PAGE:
If you’re an athlete, then injuries would be pretty common to you. Well, it’s obvious because sports injuries can happen anywhere in the body, and they don’t necessarily have to be related to bruises or swellings. Injury can be related to twisting of joints or any stiff blow to the muscles. Types of injuries are usually proportional to the type of sports activity an individual performs.
Let’s take a look at the different regions of body which are most commonly affected during any sports activity:
The most common place for sprain of the ligaments, strains of the muscle, or fractures of the bones are the wrists. Although they are not so delicate but are quite prone to injuries because of their excessive usage. Racquet sports (badminton, tennis, etc.), golf, and other sports involving grip can cause carpal tunnel syndrome, a condition that causes numbness in the hands due to a pinched nerve.
Golfer’s elbow and tennis elbow are the common injuries to the elbow. Inflammation and soreness on the outside part of the elbow, is termed as tennis elbow. It can be caused by a tear in the tendon that connects the muscle to the bone. Golfer’s elbow is a similar condition, however this condition affects the inside of the elbow.
A jammed finger is common injury to the hands and this occurs when the fingers are impacted directly, whether from collision with an object or the ground. A jammed finger typically heals completely as long as there is a no bone fracture or joint dislocation, while swelling and pain accompany the injury.
The shoulder joint is shallow, so it is prone to dislocation and stresses that lead to injury. A tear to one of the muscles or ligaments surrounding the shoulder joint, is one common shoulder injury known as a town rotator cuff. Part of the reason the shoulder is so adaptable is that a number of ligaments (connect bone to bone) and tendons (connect bone to muscle) work together to create the joint. The shoulder joint can also become dislocated when the head of the humerus bone in the arm is forcibly removed from the rotator cuff.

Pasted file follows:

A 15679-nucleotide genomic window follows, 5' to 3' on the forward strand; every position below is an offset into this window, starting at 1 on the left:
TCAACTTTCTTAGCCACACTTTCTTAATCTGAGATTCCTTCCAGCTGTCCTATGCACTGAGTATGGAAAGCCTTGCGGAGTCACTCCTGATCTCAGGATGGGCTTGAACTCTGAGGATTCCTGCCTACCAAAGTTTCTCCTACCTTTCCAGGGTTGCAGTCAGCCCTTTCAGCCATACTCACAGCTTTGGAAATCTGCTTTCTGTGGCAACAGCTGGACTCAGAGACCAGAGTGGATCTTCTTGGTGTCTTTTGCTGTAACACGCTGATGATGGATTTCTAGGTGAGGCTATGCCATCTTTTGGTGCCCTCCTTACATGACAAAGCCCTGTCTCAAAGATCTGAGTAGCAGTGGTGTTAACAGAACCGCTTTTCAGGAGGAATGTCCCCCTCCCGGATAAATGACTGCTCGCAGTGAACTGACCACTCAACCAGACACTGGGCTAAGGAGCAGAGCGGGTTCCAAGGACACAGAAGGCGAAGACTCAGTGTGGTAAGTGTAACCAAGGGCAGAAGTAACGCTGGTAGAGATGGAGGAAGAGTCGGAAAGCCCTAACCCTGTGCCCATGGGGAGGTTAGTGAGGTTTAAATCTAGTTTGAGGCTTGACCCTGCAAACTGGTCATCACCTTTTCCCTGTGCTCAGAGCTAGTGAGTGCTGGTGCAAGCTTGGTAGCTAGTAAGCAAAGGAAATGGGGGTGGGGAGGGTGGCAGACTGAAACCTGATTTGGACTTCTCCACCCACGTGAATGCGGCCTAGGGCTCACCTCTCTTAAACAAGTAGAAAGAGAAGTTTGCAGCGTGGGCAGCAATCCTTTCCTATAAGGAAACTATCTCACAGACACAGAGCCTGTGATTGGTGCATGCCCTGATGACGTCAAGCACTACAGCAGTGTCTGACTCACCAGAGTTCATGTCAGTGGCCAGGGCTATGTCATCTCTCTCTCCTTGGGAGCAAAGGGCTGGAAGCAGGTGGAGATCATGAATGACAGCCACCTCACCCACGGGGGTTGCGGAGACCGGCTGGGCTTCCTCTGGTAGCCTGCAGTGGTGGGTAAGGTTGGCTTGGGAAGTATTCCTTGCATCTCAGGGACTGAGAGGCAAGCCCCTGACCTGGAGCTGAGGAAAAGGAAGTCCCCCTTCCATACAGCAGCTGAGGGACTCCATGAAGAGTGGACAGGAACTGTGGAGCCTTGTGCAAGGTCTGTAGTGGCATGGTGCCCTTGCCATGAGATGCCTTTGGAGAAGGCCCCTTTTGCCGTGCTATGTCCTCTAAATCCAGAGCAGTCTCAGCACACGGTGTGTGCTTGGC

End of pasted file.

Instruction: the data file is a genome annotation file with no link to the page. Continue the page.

As the muscles of the upper back affect shoulder and arm movement, they are prone to pain resulting from overuse. More serious complications, especially those involving the vertebrae, are common in contact sports that can result in jarring movements of the head and neck.
There are many more different types of sports injuries that could affect your physical as well as mental health. Most minor sports injuries, such as bruises, sprains, and strains, can be treated with the RICE method: rest, ice, compression, and elevation. For more serious or chronic conditions, you should talk to your doctor or seek physical rehabilitation from professional physiotherapists in Edmonton, so you can make a complete recovery.
Soft tissues are tissues in the body that support, connect and surround structures of the body, such as muscles, ligaments and tendons. Soft tissue injuries are some of the most common injuries in sport.
Some commonly known soft tissue injuries are muscle strains, ligament sprains and contusions. Trauma to muscles or tendons due to overstretching is referred to as a 'strain'. Tendons are fibrous bands that attach muscles to bone. Whereas, overstretching of ligaments is referred to as a 'sprain'. Ligaments are fibrous bands that hold bones together.